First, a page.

Mathematical graphics
The MSRI Summer School  Reed College, July 13  July 26, 2003
The problem: how to produce mathematical images?
The solutions:
Other themes
Mathematics and art are strongly related, most recently in the art
of M. C. Escher
(De Smit).
Mathematics is heavily involved in the production of good
graphics
(Fix).
Technology is indispensable, but style is
also crucial to efficient utilization of graphics.
Furthermore, good use of graphics in the exposition of mathematics
makes mathematics available to a larger audience.
(SaintAubin)
Schedule
First week:

Monday, July 14

Tuesday, July 15

9:10  10:30: Bill Casselman  PostScript II

10:40  12:00: David Austin  Java II

1:30  5:30: Workshop

7:00  9:00: Workshop

Wednesday, July 16

9:10  10:30: Bill Casselman  PostScript III

10:40  12:00: David Austin  Java III

1:00  3:00: Workshop

Rest of the day free

Thursday, July 17

9:10  10:30: Bill Casselman  PostScript IV

10:40  12:00: David Austin  Java IV


12:10  Picnic lunch  in the breezeway in between the two Steele dorms

1:00  Discussion with Bart de Smit about how he produced the Escher graphics  in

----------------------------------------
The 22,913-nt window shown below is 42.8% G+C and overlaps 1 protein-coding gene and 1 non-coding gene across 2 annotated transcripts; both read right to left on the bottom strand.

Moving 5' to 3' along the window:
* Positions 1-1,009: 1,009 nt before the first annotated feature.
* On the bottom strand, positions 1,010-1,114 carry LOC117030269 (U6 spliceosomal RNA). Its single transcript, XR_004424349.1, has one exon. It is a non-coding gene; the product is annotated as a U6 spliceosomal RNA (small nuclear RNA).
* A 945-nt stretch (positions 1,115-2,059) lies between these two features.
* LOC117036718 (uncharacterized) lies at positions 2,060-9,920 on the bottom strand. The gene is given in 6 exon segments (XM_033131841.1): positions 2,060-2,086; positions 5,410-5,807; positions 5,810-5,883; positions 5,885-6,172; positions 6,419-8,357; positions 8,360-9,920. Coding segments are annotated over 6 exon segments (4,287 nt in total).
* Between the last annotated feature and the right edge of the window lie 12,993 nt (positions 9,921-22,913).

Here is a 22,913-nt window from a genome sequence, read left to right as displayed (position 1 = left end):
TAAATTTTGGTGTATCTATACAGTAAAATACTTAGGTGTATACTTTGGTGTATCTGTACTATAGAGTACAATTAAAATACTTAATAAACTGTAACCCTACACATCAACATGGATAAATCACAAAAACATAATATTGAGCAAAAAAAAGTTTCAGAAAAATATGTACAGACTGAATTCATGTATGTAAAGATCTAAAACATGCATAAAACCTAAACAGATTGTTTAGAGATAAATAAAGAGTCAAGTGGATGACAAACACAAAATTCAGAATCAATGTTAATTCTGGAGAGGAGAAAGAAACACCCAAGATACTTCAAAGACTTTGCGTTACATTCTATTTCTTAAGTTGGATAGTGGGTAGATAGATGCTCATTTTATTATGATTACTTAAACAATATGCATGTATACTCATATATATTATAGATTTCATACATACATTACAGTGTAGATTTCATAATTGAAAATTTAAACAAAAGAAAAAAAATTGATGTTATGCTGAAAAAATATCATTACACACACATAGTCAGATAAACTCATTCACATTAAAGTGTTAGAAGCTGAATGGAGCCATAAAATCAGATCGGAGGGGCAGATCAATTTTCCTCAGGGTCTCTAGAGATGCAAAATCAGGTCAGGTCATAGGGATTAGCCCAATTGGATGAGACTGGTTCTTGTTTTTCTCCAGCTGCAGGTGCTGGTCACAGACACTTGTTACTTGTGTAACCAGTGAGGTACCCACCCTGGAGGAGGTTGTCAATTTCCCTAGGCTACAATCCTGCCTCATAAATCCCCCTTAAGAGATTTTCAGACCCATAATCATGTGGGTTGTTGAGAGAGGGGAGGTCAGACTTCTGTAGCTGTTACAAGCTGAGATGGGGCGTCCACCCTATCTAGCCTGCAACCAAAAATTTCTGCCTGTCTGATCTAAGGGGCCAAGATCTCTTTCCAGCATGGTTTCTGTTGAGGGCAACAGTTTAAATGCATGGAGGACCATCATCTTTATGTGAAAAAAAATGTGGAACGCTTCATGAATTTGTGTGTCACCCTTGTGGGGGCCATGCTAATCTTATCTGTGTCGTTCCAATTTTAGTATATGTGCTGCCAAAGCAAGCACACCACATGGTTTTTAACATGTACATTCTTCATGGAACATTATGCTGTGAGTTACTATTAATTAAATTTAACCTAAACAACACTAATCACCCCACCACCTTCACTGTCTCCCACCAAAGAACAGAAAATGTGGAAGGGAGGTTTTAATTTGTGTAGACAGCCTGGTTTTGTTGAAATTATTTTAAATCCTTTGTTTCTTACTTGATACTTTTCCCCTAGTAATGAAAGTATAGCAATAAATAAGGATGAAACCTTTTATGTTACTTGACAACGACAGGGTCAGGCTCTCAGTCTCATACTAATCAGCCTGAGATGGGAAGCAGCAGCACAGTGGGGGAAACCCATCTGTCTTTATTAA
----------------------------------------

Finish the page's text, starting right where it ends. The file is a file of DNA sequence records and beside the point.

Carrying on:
the usual lecture room

1:30  5:30: Workshop

7:30: Bart de Smit on Escher and the Droste effect (open to the public)
Speaker's outline:
One of M.C. Escher's most intriguing works depicts a man standing in a
gallery who looks at a print of a city that contains the building that
he is standing in himself. This picture, with the title Print Gallery,
contains a mysterious white hole in the middle.
In a paper of Hendrik Lenstra and the speaker in the April 2003 issue of
the Notices of the AMS it is shown that well known mathematical results
about elliptic curves imply that what Escher was trying to achieve in
this work has a unique mathematical solution. This discovery opened
up the way to filling the void in the print. With help from artists
and computer scientists a completion of the picture was constructed
at the Universiteit Leiden. The white hole turns out to contain the
entire image on a smaller scale, which in the Dutch language is known
as the Droste effect, after the Dutch chocolate maker Droste.
In the talk the mathematics behind Escher's print and the process of
making the completion will be explained and visualized with computer
animations.
Many more aspects of this topic can be found at
http://escherdroste.math.leidenuniv.nl/.


Friday, July 18

9:10  10:30: Bill Casselman  PostScript V

10:40  12:00: David Austin  Java V

1:30  5:30: Workshop

7:30: John Sullivan on Optimal Geometry as Art
(open to the public)
Speaker's outline:
Topology studies those properties of curves or surfaces that are
unchanged under deformation, while geometry studies properties of
particular shapes. For any topological object, we can ask for
its optimal geometric shape, minimizing some geometric energy.